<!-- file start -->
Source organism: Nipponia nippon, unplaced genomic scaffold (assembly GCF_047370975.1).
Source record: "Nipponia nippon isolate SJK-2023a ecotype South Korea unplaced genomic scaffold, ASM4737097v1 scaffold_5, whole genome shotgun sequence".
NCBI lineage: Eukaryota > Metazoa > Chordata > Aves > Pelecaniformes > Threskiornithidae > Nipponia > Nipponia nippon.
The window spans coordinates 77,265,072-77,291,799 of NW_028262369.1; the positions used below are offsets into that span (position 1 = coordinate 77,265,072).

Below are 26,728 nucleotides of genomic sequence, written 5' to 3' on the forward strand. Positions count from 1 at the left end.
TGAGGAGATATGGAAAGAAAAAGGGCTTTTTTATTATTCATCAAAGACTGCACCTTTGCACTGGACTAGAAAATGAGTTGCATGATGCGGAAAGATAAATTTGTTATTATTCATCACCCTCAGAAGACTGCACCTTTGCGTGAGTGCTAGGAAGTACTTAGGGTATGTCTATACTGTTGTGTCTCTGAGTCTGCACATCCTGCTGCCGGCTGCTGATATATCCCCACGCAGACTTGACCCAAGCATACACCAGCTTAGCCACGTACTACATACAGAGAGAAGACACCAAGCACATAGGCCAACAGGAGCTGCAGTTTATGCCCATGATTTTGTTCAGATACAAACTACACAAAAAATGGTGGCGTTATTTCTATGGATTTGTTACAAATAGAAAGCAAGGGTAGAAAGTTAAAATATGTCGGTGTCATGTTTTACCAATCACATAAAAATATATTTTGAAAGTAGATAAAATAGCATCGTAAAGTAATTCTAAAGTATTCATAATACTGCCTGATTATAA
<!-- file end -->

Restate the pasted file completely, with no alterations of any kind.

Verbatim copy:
Source organism: Nipponia nippon, unplaced genomic scaffold (assembly GCF_047370975.1).
Source record: "Nipponia nippon isolate SJK-2023a ecotype South Korea unplaced genomic scaffold, ASM4737097v1 scaffold_5, whole genome shotgun sequence".
NCBI lineage: Eukaryota > Metazoa > Chordata > Aves > Pelecaniformes > Threskiornithidae > Nipponia > Nipponia nippon.
The window spans coordinates 77,265,072-77,291,799 of NW_028262369.1; the positions used below are offsets into that span (position 1 = coordinate 77,265,072).

Below are 26,728 nucleotides of genomic sequence, written 5' to 3' on the forward strand. Positions count from 1 at the left end.
TGAGGAGATATGGAAAGAAAAAGGGCTTTTTTATTATTCATCAAAGACTGCACCTTTGCACTGGACTAGAAAATGAGTTGCATGATGCGGAAAGATAAATTTGTTATTATTCATCACCCTCAGAAGACTGCACCTTTGCGTGAGTGCTAGGAAGTACTTAGGGTATGTCTATACTGTTGTGTCTCTGAGTCTGCACATCCTGCTGCCGGCTGCTGATATATCCCCACGCAGACTTGACCCAAGCATACACCAGCTTAGCCACGTACTACATACAGAGAGAAGACACCAAGCACATAGGCCAACAGGAGCTGCAGTTTATGCCCATGATTTTGTTCAGATACAAACTACACAAAAAATGGTGGCGTTATTTCTATGGATTTGTTACAAATAGAAAGCAAGGGTAGAAAGTTAAAATATGTCGGTGTCATGTTTTACCAATCACATAAAAATATATTTTGAAAGTAGATAAAATAGCATCGTAAAGTAATTCTAAAGTATTCATAATACTGCCTGATTATAA